I have friends who have quit posting rather than fight the disinformation or verbal abuse they have been sujbect to when they try to give out good information.

    This is another side of a many faceted problem. It is the more seamy side of the current situation that is mainly overlooked. It can discourage good work from being disseminated.

    PE
    This is true of all fields on the internet, not just this one. One of the unfortunate effects of the democratization of information is that the barriers to entry have become essentially eradicated, thus allowing anyone to proclaim expertise. This is often accompanied by outlandish hypotheses that would never stand the light of day. Add to that a crippled educational system that does not equip the average individual to distinguish between expertise and gobbledygook, and you have a recipe for trouble. The thing that worries me is that it also allows people to easily avoid any information that might challenge their assumptions about facts and the nature of reality, a trend which is having pernicious effects on public discourse, at least in the US.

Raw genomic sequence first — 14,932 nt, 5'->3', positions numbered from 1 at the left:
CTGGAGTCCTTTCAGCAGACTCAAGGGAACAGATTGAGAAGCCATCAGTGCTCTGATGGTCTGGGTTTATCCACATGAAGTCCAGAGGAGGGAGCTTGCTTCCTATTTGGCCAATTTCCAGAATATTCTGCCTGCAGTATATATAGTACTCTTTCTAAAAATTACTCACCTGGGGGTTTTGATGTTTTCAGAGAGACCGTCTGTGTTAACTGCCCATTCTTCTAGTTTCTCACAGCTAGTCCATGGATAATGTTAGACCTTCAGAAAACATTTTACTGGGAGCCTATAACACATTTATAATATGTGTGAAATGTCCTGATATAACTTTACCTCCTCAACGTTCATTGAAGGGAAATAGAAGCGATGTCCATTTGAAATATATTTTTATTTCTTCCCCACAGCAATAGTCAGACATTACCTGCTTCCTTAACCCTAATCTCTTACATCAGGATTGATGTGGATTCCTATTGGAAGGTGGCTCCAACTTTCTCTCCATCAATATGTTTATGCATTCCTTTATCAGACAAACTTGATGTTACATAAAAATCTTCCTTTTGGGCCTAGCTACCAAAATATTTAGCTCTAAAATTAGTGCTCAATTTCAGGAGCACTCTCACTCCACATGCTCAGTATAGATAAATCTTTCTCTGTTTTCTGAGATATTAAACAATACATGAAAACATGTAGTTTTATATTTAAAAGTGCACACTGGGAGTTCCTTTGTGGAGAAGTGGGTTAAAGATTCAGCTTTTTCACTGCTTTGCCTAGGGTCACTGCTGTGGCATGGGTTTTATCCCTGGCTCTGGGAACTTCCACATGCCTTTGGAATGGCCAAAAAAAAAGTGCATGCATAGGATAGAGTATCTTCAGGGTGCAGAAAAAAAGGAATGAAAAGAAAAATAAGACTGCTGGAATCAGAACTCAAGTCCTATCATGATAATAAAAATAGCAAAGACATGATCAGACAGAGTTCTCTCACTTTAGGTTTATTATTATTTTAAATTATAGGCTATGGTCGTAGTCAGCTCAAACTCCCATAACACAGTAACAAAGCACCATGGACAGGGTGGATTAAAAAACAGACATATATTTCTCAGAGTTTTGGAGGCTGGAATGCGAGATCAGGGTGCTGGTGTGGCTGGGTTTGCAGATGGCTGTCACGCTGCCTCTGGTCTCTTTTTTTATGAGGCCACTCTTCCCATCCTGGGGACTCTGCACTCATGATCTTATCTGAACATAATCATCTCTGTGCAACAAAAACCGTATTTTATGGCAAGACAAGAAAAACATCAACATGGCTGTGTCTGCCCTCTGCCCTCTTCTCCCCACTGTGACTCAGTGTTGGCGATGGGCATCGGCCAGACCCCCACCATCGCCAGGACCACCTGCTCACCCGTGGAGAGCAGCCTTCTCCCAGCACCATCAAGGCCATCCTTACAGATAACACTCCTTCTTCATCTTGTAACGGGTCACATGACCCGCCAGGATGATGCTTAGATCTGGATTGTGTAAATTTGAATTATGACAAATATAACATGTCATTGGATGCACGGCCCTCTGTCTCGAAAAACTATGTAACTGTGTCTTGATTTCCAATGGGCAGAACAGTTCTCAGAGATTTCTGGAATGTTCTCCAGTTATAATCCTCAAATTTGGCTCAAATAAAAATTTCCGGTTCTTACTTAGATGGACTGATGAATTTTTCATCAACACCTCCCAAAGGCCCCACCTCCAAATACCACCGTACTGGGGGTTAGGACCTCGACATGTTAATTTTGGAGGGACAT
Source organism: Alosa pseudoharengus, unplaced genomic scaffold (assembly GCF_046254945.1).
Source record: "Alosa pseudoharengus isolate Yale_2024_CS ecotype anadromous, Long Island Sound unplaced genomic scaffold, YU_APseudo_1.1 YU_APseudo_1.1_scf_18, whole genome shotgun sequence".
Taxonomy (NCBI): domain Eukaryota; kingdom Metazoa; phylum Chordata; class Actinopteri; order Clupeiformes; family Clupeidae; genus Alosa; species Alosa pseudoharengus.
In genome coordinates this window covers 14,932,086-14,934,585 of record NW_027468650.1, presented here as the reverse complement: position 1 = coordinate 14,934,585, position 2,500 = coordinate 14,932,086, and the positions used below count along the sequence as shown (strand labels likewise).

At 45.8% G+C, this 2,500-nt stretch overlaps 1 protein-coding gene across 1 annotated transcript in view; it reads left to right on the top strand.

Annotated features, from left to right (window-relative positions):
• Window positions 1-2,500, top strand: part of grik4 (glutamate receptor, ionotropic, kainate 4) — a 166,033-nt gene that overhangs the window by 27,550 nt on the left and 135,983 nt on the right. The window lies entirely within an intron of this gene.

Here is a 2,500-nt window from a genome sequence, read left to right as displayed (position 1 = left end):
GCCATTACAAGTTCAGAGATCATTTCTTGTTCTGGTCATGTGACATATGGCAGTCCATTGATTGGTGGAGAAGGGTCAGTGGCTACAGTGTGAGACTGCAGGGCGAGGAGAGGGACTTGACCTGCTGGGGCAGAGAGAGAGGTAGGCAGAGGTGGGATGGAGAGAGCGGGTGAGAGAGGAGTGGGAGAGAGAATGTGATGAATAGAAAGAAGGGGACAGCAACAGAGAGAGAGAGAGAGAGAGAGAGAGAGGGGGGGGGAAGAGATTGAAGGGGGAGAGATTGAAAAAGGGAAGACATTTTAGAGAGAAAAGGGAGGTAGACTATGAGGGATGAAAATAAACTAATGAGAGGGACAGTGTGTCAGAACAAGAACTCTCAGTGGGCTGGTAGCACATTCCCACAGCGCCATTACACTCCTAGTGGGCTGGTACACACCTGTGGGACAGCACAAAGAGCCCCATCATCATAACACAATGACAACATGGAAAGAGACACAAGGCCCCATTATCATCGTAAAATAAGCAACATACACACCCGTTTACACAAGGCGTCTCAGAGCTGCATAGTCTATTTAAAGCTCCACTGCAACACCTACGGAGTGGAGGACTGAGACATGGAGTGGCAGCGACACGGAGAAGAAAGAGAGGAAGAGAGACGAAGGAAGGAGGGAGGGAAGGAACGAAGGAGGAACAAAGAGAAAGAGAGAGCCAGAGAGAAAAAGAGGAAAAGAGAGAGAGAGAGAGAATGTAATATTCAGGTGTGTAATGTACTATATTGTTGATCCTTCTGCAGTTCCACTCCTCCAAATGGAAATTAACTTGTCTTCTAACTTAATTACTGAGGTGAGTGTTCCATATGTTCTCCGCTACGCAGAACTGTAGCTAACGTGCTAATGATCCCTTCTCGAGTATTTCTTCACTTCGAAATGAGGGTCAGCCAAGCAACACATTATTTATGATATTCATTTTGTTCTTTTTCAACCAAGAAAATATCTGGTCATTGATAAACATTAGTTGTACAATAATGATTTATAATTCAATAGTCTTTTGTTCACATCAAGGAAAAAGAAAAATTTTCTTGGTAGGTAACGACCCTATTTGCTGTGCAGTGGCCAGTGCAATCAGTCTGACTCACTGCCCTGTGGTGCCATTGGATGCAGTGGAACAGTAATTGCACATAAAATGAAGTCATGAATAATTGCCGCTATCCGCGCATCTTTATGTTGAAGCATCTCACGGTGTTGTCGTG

But I am ranting, having just read that silly bit about how cameras can't focus.

    On the internet, no one knows that you're a dog - Scott Adams, writing as Dogbert.

  4. #24
    Photo Engineer's Avatar
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    Quote Originally Posted by DBP View Post